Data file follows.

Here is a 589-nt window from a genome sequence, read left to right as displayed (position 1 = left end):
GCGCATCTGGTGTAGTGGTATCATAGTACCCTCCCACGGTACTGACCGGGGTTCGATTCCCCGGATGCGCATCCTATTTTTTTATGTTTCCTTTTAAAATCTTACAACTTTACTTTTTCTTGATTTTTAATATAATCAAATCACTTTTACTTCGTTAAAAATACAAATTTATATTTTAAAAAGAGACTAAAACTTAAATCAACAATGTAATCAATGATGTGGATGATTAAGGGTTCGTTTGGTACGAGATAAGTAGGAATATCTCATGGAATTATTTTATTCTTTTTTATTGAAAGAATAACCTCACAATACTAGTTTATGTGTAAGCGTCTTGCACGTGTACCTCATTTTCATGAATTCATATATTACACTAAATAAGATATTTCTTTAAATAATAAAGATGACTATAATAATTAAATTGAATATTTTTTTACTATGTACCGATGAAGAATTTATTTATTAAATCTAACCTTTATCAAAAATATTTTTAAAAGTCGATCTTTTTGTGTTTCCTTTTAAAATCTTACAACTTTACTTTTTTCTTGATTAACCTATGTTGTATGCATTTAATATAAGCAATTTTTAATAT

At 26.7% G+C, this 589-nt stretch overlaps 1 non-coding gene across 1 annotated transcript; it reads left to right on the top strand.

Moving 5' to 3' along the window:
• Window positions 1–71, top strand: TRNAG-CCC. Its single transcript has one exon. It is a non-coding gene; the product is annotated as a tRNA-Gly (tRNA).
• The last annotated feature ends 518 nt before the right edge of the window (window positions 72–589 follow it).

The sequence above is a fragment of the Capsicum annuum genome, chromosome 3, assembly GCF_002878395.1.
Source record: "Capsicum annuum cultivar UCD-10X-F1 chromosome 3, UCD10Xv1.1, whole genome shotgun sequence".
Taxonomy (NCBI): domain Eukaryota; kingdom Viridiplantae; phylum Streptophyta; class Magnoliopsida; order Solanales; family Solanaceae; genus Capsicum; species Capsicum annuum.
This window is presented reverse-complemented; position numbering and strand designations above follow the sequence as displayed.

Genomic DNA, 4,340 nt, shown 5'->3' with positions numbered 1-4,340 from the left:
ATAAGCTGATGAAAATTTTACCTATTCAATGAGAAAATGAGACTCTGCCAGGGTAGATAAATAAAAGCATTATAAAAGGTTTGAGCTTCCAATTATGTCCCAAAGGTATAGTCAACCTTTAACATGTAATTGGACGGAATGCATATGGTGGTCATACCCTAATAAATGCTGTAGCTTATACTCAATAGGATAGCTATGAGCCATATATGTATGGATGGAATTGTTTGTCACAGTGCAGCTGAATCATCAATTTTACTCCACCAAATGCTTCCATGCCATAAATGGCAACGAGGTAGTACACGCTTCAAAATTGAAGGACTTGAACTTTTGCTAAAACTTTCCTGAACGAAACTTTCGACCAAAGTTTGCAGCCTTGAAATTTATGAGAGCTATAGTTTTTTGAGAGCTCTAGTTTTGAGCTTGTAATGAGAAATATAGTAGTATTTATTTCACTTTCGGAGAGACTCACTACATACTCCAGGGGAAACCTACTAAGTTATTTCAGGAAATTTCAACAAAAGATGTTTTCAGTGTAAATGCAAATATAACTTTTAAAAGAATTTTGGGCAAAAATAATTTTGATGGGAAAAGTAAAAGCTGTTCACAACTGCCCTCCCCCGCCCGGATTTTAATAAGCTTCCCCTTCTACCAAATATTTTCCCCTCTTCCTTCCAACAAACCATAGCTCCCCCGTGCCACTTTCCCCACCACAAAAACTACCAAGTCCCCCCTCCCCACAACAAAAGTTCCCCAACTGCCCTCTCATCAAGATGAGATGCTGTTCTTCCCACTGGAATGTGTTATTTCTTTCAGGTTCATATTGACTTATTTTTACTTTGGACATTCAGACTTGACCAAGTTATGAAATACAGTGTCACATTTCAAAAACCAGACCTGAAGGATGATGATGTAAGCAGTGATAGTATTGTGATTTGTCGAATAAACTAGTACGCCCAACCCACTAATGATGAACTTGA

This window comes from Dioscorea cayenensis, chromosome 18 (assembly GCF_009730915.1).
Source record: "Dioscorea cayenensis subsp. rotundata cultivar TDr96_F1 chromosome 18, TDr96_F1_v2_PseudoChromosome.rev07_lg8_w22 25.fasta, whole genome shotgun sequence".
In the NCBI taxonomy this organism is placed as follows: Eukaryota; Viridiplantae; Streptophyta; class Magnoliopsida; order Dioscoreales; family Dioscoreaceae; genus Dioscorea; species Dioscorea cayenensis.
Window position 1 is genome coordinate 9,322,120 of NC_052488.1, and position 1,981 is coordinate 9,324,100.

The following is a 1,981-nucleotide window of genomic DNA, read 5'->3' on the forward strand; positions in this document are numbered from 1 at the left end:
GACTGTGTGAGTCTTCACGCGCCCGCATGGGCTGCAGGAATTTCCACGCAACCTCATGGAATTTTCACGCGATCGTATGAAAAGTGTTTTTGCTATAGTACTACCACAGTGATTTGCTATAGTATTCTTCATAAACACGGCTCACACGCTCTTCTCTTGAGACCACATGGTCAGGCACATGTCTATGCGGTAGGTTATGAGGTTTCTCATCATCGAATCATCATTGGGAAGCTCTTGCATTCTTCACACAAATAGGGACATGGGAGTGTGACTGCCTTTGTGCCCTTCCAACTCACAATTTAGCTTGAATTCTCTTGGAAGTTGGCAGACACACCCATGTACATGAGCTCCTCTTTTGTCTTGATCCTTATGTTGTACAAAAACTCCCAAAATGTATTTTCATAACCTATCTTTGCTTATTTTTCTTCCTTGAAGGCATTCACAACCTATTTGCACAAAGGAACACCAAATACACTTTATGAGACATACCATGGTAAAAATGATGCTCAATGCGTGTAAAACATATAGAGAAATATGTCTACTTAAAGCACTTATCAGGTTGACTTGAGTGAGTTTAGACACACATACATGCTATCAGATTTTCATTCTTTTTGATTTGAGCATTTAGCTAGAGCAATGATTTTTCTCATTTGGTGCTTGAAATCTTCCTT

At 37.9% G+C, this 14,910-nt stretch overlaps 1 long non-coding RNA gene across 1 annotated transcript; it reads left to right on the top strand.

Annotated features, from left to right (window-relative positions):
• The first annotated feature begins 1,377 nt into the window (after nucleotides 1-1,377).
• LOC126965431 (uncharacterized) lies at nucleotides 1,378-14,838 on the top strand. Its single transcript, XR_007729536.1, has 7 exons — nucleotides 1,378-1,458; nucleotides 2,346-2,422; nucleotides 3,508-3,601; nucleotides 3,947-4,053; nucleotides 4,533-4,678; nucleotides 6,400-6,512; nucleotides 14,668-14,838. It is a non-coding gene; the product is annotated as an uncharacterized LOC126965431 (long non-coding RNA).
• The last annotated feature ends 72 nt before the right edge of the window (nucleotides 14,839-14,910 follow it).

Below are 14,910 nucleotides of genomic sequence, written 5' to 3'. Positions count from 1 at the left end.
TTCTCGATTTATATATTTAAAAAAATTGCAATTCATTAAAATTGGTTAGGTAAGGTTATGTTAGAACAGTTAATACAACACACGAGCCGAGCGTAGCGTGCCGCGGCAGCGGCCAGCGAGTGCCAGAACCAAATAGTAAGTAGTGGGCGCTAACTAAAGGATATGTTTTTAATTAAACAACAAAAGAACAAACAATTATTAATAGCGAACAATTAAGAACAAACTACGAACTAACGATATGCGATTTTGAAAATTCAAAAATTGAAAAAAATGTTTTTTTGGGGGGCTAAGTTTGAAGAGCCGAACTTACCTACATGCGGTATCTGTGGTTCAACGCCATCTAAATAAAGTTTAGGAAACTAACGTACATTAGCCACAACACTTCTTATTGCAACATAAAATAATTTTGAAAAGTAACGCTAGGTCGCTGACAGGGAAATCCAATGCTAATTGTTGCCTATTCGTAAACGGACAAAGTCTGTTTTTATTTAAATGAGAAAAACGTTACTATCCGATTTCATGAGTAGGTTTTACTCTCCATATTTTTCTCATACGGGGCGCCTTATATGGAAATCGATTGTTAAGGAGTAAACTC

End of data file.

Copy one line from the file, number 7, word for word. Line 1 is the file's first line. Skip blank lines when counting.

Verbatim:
The sequence above is a fragment of the Capsicum annuum genome, chromosome 3, assembly GCF_002878395.1.